Annual Lecture

Life and Random Algorithms

Wednesday, October 23rd, 2019
Bruce Hajek

Knight Auditorium, Spurlock Museum
600 South Gregory, Urbana

Event Description

Life and random algorithms are intertwined. Individuals and communities are built upon random algorithms, through mechanisms of mutation and biological regulatory networks for evolution of individuals, to social order emerging from traditions, constitutions, and communication platforms. Random algorithms are increasingly exerting themselves in modern living. Distributed trust and social choice can be supported by algorithms, with randomization providing simplicity and tractability. Random selection is central to science as in thermodynamics and quantum mechanics. Humans embrace randomness, witnessed by the lure of lotteries and gambling. And humans are creating new random algorithms at an accelerating pace.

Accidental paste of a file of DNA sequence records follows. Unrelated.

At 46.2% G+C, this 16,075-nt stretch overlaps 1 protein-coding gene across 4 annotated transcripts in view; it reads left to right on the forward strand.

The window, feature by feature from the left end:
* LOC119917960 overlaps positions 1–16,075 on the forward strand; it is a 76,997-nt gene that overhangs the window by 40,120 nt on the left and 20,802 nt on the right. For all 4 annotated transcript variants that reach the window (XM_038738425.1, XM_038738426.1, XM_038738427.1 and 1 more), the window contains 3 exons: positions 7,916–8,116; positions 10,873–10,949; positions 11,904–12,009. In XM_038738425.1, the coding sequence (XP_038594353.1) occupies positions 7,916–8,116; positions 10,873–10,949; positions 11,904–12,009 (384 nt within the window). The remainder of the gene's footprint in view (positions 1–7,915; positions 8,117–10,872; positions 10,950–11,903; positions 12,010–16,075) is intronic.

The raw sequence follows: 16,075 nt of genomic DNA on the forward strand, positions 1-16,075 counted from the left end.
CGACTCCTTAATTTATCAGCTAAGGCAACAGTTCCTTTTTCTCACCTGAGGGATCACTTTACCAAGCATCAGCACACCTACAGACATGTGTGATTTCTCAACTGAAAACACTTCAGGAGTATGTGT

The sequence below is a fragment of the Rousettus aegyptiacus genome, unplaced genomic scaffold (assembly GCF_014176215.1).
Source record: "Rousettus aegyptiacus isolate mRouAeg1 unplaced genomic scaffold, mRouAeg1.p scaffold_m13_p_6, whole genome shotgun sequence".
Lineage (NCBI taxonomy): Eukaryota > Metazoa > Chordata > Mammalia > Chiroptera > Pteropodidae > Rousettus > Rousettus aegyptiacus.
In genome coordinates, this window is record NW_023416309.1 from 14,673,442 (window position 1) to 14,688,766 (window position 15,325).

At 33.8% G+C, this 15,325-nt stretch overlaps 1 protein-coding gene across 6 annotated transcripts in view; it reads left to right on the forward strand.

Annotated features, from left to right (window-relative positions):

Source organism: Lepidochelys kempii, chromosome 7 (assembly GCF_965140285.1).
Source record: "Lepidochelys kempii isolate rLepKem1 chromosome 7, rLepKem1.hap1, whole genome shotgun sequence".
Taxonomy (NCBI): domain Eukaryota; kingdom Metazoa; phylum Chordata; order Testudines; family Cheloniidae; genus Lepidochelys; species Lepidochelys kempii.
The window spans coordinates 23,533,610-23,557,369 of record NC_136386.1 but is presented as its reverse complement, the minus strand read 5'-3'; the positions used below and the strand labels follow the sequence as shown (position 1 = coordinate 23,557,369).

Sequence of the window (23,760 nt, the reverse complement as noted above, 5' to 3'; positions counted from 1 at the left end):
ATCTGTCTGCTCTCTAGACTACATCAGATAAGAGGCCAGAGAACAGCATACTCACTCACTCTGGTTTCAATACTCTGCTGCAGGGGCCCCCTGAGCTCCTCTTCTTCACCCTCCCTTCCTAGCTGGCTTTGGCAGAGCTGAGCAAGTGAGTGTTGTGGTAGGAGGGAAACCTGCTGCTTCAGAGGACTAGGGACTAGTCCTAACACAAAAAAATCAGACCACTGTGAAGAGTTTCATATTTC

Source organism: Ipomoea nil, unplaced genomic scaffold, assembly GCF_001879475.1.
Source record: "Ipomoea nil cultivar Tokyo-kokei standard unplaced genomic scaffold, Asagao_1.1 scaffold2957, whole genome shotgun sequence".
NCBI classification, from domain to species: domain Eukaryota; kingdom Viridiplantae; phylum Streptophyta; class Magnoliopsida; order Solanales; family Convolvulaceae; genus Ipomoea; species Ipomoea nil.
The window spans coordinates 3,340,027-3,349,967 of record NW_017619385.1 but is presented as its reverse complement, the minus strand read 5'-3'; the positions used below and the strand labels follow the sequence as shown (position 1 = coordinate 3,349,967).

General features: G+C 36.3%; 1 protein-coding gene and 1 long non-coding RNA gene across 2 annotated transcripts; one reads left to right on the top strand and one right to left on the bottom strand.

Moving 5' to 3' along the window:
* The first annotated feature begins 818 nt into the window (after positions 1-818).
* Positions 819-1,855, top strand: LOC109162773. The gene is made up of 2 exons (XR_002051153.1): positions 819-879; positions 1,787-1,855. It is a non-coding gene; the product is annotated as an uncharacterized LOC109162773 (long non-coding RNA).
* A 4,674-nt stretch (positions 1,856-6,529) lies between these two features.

This talk explores the symbiosis between life and random algorithms, the moderating influence of the law of large numbers, randomness in religion, free will, and opportunities and pitfalls for the human condition.

A reception follows the talk

Bruce Hajek

Center for Advanced Study Professor of Electrical & Computer Engineering and Coordinated Science Laboratory
Hoeft Endowed Chair in Engineering